5 Things You Need to Know About ETFs | BetaShares

5 Things You Need to Know About ETFs

BY Justin Arzadon | 22 September 2015

With a lot of investment information already being brought to you on a regular basis by my colleagues through the BetaShares blog, including relatively heavy posts entitled “Investing in Times of Market Panic”, “Risk Markets Continuing to Sink” and “Investment Outlook Still Being Weak”, I thought I’d keep my piece light hearted and fun to read this time around.


ETFs are still a relatively new investment option in the Australian market with approximately $19B of Assets under Management (AUM). Globally the value of the industry is closer to US$3 trillion dollars!  Investment in ETFs globally continue to grow at a dizzying pace and have recently taken over hedge funds in terms of AUM.  Here are 5 interesting facts about ETFs that I think you need to know:

  1. As a born Canadian, it always gives me great pride to see that the first ETF was born in Canada (cue the national anthem… “Oh Canada…”). This product was launched in 1989 and was known as Toronto Index Participation Units (TIP 35) which traded on the Toronto Exchange. TIP 35 allowed investors to participate in the performance of the TSE 35 Composite Index in just one trade.  The product was shortly followed by HIPs, which tracked the Toronto 100 index.
  2. An ETF can be created over almost any liquid asset that is capable of being priced intraday – equities, currencies, commodities and bonds are all potential assets for ETFs. In fact the first ETF tracking the price of Bitcoin was just launched!
  3. While investment in ETFs have grown significantly, relative to managed funds, they still comprise only a small piece of the investment pie. Managed funds currently hold over $30 trillion in assets globally as at 2013, according to ICI. ETFs have more room to grow…
  4. Currently, there are more than 1450 ETFs offered globally by dozens of fund managers with the oldest ETF being the SPDR S&P 500, which is over 20 years old and currently has over US$90 billion of AUM making it the largest ETF in the world. On average, 5000 shares of SPY trade hands each second.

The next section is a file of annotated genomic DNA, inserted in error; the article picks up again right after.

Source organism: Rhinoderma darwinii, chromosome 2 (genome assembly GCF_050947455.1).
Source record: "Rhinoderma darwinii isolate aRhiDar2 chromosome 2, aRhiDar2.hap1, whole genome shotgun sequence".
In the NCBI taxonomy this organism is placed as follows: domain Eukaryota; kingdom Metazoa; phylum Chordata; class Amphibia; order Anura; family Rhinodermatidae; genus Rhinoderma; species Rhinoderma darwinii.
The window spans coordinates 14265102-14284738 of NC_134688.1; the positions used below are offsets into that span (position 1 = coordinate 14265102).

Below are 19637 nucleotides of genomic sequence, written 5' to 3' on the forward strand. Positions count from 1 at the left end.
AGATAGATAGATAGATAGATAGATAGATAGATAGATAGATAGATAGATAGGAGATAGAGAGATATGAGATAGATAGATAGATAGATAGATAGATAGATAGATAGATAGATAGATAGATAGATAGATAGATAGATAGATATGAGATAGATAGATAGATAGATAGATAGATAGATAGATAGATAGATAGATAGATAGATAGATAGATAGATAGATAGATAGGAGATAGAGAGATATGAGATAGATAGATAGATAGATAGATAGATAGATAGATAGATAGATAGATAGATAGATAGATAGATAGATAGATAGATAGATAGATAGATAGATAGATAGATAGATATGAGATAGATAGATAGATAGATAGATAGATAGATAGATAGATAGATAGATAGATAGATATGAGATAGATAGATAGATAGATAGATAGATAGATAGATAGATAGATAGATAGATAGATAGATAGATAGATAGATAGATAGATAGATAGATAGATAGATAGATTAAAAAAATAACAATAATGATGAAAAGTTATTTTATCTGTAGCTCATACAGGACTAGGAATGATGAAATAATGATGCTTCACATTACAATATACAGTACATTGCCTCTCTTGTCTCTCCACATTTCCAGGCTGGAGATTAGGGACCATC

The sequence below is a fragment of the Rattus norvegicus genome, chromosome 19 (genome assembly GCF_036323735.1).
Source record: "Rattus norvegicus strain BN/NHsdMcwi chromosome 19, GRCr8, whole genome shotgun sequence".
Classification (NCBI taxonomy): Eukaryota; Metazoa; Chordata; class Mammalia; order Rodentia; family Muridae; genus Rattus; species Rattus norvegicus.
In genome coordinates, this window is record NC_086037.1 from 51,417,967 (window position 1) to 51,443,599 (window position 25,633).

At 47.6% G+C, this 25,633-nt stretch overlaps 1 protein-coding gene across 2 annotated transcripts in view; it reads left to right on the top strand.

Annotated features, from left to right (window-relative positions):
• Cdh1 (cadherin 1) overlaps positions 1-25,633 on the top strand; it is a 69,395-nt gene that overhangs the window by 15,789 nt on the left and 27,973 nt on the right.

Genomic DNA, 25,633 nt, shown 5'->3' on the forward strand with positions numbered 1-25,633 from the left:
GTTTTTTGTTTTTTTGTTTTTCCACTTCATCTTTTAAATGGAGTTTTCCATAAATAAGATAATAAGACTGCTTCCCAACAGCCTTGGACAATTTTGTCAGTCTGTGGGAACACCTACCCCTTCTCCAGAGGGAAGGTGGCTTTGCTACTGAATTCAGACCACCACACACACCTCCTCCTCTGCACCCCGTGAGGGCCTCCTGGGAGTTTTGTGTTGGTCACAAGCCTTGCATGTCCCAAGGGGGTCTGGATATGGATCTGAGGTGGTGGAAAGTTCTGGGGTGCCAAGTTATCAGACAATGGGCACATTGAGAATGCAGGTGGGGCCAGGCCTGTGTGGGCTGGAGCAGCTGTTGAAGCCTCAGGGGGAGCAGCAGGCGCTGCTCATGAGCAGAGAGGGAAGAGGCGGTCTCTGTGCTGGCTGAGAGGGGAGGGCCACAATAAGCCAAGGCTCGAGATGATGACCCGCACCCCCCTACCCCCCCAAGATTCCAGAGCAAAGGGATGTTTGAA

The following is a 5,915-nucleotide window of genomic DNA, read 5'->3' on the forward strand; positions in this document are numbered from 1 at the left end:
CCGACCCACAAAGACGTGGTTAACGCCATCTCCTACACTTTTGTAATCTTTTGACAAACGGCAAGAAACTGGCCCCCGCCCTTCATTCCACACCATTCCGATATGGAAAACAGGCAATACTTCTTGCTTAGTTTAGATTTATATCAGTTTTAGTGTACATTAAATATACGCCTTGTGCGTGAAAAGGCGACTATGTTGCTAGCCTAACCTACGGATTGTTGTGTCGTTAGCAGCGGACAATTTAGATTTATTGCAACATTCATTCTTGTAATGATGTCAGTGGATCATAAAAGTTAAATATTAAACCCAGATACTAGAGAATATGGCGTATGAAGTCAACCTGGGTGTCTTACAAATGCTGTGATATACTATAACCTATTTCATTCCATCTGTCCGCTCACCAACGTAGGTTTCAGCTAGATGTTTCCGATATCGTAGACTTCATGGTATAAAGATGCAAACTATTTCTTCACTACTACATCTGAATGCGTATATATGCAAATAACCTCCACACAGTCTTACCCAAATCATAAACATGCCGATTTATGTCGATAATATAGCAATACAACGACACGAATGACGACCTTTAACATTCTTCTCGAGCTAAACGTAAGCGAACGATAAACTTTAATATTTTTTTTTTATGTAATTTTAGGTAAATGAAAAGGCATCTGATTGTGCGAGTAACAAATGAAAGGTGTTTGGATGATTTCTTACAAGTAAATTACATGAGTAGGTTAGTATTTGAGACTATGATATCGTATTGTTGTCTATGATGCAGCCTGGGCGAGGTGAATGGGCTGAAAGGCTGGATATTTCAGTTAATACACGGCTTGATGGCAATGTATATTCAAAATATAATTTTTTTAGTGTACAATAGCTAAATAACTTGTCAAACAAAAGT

5. In the U.S. there is such an appetite for diversity that there are individual ETFs listed on U.S. exchanges providing exposure to each of the 30 largest economies worldwide, including exposure to countries such as Iran, Saudi Arabia, Argentina and Pakistan.

Happy Trading!


  1. Dear Justin

    One of the reasons I have 100% of my SMSF pension funds invested in managed funds – all overseas very largely through Platinum, and some with PM Capital and Magellan, is the ease of doing comparisons on performance. This comes to 13 international funds I download daily. I was with MLC Pension for many years, (since Feb 2004) but thankfully have moved to much cheaper and more freedom in our SMSF. I developed from 2004, and still maintain a daily download of the 37 MLC funds to give me an idea of how different sectors in Australia are performing. The 50 funds are then transferred into about 40 spreadsheets in 2 workbooks with time bases of 2 weeks to 2 years, and some beyond. I then use different colours to identify the top 4 funds of the day and the bottom 2 for both MLC and my 13 international funds. From their I identify patterns and can make hopefully intelligent investment decisions. Until I can easily access unit prices for each of your ETF funds to give me historical information, ideally going back to 30 June 2011 – but that is a lot of work! – I find it difficult to compare ETFs and thus give me an idea which ones might be an attractive investment. Cheers, Bill

    1. BetaShares  |  September 28, 2015

      Hi Bill,
      We would be more than happy to provide historical unit prices for any/all of our funds since inception. That said, many of them were not launched on 30 June 2011.

      If you would like to send a request with the exact funds you would like information on to info@betashares.com.au we will happily provide such information to you

  2. Could you pls do a column on the difference between the NTA of an LIC and the NAV of an EFT..

    Also could you explain the shorting process – i.e. do you short the dividends as well as the underlying shares?



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